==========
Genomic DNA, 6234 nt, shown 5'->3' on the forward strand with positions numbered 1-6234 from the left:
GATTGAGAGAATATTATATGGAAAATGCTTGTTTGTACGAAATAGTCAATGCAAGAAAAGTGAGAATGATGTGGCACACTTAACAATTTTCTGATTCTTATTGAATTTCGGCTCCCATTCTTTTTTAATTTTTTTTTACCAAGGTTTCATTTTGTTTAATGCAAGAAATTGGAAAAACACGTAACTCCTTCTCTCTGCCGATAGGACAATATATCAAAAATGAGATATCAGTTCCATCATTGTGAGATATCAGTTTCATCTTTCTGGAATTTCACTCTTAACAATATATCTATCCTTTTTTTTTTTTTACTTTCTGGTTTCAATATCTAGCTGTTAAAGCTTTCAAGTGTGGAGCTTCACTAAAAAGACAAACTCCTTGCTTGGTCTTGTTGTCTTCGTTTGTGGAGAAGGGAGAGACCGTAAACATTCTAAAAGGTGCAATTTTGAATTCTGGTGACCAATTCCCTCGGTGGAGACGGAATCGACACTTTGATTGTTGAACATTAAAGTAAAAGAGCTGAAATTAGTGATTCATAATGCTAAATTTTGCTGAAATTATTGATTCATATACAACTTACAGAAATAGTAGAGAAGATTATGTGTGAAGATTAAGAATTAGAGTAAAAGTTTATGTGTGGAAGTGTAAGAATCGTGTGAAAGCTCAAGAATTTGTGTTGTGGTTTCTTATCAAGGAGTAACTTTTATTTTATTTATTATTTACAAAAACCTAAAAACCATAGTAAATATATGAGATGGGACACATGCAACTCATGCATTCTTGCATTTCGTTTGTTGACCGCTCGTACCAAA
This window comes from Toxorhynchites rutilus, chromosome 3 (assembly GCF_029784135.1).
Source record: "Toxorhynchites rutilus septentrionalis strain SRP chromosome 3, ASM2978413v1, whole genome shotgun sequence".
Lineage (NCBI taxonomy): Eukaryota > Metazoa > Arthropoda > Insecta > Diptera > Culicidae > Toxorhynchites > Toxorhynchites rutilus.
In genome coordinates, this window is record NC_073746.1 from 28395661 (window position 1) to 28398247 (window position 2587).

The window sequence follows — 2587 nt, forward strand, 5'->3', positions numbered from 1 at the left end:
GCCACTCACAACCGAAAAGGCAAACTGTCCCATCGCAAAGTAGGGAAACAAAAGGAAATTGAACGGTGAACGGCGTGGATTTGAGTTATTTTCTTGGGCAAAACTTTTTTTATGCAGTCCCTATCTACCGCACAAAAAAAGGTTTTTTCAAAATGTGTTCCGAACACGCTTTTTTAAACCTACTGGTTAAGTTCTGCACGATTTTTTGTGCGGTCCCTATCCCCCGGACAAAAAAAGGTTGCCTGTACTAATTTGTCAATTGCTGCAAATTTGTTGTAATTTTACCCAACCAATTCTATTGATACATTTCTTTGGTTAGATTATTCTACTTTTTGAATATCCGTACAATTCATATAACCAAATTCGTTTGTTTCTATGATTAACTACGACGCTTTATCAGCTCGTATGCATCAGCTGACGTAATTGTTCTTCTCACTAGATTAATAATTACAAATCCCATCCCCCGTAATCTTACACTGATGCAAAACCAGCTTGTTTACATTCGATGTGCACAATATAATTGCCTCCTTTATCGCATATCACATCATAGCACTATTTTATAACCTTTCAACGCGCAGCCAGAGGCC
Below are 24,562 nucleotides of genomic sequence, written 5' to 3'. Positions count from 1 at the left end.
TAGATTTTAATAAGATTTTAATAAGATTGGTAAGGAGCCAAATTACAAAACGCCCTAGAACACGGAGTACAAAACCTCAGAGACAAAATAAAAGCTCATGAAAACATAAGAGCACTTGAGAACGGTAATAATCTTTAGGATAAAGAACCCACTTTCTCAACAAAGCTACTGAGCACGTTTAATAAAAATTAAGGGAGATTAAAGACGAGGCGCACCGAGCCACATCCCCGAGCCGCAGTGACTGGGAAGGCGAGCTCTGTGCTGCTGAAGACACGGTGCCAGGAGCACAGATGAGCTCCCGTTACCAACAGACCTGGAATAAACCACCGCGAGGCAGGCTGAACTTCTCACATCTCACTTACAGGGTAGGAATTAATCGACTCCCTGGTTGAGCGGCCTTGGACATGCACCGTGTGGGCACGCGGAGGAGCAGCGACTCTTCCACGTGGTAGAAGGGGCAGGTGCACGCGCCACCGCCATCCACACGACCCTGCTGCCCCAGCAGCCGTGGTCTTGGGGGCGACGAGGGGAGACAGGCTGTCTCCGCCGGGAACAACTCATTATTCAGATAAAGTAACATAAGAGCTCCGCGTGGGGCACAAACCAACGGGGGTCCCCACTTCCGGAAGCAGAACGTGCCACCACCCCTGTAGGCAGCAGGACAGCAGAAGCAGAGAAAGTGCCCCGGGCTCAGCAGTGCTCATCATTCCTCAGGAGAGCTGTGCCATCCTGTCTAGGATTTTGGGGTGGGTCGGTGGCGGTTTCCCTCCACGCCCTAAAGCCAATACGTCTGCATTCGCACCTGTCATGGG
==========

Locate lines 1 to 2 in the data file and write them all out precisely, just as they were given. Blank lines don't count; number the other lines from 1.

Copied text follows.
Genomic DNA, 6234 nt, shown 5'->3' on the forward strand with positions numbered 1-6234 from the left:
GATTGAGAGAATATTATATGGAAAATGCTTGTTTGTACGAAATAGTCAATGCAAGAAAAGTGAGAATGATGTGGCACACTTAACAATTTTCTGATTCTTATTGAATTTCGGCTCCCATTCTTTTTTAATTTTTTTTTACCAAGGTTTCATTTTGTTTAATGCAAGAAATTGGAAAAACACGTAACTCCTTCTCTCTGCCGATAGGACAATATATCAAAAATGAGATATCAGTTCCATCATTGTGAGATATCAGTTTCATCTTTCTGGAATTTCACTCTTAACAATATATCTATCCTTTTTTTTTTTTTACTTTCTGGTTTCAATATCTAGCTGTTAAAGCTTTCAAGTGTGGAGCTTCACTAAAAAGACAAACTCCTTGCTTGGTCTTGTTGTCTTCGTTTGTGGAGAAGGGAGAGACCGTAAACATTCTAAAAGGTGCAATTTTGAATTCTGGTGACCAATTCCCTCGGTGGAGACGGAATCGACACTTTGATTGTTGAACATTAAAGTAAAAGAGCTGAAATTAGTGATTCATAATGCTAAATTTTGCTGAAATTATTGATTCATATACAACTTACAGAAATAGTAGAGAAGATTATGTGTGAAGATTAAGAATTAGAGTAAAAGTTTATGTGTGGAAGTGTAAGAATCGTGTGAAAGCTCAAGAATTTGTGTTGTGGTTTCTTATCAAGGAGTAACTTTTATTTTATTTATTATTTACAAAAACCTAAAAACCATAGTAAATATATGAGATGGGACACATGCAACTCATGCATTCTTGCATTTCGTTTGTTGACCGCTCGTACCAAA